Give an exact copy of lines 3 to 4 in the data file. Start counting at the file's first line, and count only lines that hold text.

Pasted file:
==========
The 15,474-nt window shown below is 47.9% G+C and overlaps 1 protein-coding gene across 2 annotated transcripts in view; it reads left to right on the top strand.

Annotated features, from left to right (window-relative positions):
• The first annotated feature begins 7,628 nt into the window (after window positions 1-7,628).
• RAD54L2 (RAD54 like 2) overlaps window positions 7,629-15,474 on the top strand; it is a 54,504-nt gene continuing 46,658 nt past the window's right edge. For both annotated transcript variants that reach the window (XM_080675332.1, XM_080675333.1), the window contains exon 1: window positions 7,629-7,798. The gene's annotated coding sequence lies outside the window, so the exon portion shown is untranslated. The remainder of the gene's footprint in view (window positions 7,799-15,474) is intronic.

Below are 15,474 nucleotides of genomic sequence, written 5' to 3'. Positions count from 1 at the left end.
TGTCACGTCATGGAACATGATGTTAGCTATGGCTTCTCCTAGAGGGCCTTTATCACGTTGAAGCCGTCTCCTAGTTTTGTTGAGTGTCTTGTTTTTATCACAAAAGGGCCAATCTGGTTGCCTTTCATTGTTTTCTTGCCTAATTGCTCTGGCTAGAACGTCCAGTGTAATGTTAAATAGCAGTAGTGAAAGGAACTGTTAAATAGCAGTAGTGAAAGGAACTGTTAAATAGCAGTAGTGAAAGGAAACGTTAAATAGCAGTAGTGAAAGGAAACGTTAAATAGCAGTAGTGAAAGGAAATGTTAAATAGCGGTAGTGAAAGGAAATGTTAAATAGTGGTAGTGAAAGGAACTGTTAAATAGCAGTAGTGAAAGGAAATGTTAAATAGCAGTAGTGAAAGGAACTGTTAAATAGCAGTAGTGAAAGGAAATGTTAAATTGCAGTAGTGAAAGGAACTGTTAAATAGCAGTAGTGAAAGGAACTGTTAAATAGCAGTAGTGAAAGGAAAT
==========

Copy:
• The first annotated feature begins 7,628 nt into the window (after window positions 1-7,628).
• RAD54L2 (RAD54 like 2) overlaps window positions 7,629-15,474 on the top strand; it is a 54,504-nt gene continuing 46,658 nt past the window's right edge. For both annotated transcript variants that reach the window (XM_080675332.1, XM_080675333.1), the window contains exon 1: window positions 7,629-7,798. The gene's annotated coding sequence lies outside the window, so the exon portion shown is untranslated. The remainder of the gene's footprint in view (window positions 7,799-15,474) is intronic.